It’s time to give Filipino social enterprises wings
The Philippines has a fast-growing economy, but poverty remains entrenched. New research reveals thousands of social enterprises are successfully tackling social problems, but more needs to be done for the sector to really fly.
Social enterprise in the Philippines is taking off. The number of social enterprise start-ups has tripled in the last decade. A new wave of young social entrepreneurs is emerging. Social enterprises are empowering women, creating a significant economic impact and most have strategies in place to grow.
These are some of the discoveries made by new research which, for the first time, maps the size and scale of social enterprise in the Philippines. Reaching the Farthest First: The state of social enterprise in the Philippines is published today by the British Council, the European Union and the United Nations Economic and Social commission in Asia and the Pacific.
Maria Angela Flores, head of society at the British Council in the Philippines, points out that the Philippines needs what social enterprise can bring.
“Whilst the Philippines is one of the world’s fastest growing economies, the country continues to face entrenched social challenges,” she says.
“Poverty rates remain largely unchanged despite the economy’s growth. The growth is often touted as jobless and benefitting only a few. It is clear that something is missing. Social enterprises can be a very powerful agenda for change.”
The Philippines is a resource-rich archipelago in the western Pacific. There are lush rainforests, fertile agricultural land and rich mineral deposits. In addition to the 103m human inhabitants, the country is formally classified as “mega-biodiverse”, and is one of a handful of countries which together host up to 80% of the world’s plant and animal species.
On the other hand, the Philippines sits within the notorious Ring of Fire – a 25,000-mile stretch of land and sea circling the Pacific Ocean which shudders under the power of plate tectonics. The Philippines is therefore at constant risk from earthquakes and volcanic eruptions. What’s more, typhoons regularly wreak havoc; the strongest Philippine typhoon on record was Typhoon Haiyan, which hit in November 2013 and affected nearly 13m people.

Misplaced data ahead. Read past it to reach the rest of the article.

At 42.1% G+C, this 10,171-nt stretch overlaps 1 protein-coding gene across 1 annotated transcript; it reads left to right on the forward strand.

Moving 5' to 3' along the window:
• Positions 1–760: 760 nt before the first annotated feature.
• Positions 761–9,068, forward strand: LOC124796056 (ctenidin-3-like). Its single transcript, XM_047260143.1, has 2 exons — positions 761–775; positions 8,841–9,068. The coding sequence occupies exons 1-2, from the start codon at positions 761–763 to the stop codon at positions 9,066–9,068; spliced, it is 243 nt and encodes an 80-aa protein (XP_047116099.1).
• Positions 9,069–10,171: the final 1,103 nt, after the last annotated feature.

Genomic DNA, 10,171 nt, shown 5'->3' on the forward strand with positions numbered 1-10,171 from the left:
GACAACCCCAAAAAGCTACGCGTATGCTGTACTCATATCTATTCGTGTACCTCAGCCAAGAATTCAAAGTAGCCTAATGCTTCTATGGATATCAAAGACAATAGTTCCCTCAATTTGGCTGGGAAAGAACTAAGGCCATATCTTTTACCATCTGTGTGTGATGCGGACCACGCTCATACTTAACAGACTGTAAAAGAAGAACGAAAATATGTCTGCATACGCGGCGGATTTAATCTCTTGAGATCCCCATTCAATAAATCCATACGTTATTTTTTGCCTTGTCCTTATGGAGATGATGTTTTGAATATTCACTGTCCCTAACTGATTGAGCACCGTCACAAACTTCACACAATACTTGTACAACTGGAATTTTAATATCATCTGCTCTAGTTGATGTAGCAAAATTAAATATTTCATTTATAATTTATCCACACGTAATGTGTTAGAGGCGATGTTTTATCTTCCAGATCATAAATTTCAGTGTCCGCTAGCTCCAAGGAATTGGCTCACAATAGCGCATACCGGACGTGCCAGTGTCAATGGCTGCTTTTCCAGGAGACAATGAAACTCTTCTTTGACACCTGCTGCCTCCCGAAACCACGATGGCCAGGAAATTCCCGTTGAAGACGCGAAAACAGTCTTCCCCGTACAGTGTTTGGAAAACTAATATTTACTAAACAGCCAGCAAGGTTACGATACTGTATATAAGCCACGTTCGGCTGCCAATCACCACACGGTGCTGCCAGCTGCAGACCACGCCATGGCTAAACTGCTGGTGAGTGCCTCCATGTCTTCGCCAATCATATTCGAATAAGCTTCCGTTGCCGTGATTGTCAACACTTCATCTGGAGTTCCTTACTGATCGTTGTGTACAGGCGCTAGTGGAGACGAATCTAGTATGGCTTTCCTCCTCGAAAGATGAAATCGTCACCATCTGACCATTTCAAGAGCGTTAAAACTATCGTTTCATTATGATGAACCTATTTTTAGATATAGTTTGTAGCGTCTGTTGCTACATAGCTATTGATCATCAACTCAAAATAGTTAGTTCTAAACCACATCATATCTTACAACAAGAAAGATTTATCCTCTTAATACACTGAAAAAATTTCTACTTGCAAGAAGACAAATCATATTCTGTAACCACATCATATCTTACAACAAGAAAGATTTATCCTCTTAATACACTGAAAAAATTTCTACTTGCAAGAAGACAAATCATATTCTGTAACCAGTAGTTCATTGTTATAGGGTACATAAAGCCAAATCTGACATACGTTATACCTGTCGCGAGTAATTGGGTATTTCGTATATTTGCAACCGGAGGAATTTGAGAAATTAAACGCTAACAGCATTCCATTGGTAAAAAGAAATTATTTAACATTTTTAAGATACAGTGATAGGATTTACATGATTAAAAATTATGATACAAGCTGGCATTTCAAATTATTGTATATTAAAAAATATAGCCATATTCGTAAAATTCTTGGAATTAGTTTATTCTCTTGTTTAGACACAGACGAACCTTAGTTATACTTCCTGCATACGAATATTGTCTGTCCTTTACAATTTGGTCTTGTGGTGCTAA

Politics too has an important influence on the country’s fortunes. The Autonomous Region in Muslim Mindanao, part of the most southerly group of the islands, suffers from unrest and insurgency and the area remains poorer and less developed than its neighbouring regions.
Despite these challenges, the report emphasises that opportunities abound for the Philippines’ emerging economy. The country’s working age population – with high literacy rates – is one of the fastest growing in the world. In 2016, the Philippines’ economy was a world-leader with 6.8% GDP growth.
The missing link
The study presents findings from a survey of 206 social enterprises in the Philippines. It concludes: “The results suggest an emerging and optimistic social enterprise sector buoyed by new entrants, diversified leadership, rapid innovation and a strong drive to address social issues.”
As inclusive growth is a key challenge for the Philippines, with fragile communities due to disasters and conflict, the study argues that social enterprises can help address these issues.
“Social enterprises favour inclusion of the most vulnerable and marginalised and provide an avenue for those left behind,” the report states. “In underdeveloped communities, social enterprises can be the missing link to ensuring that even those hardest-to-reach are able to benefit from the gains of the Philippines’ globalising and emerging economy.”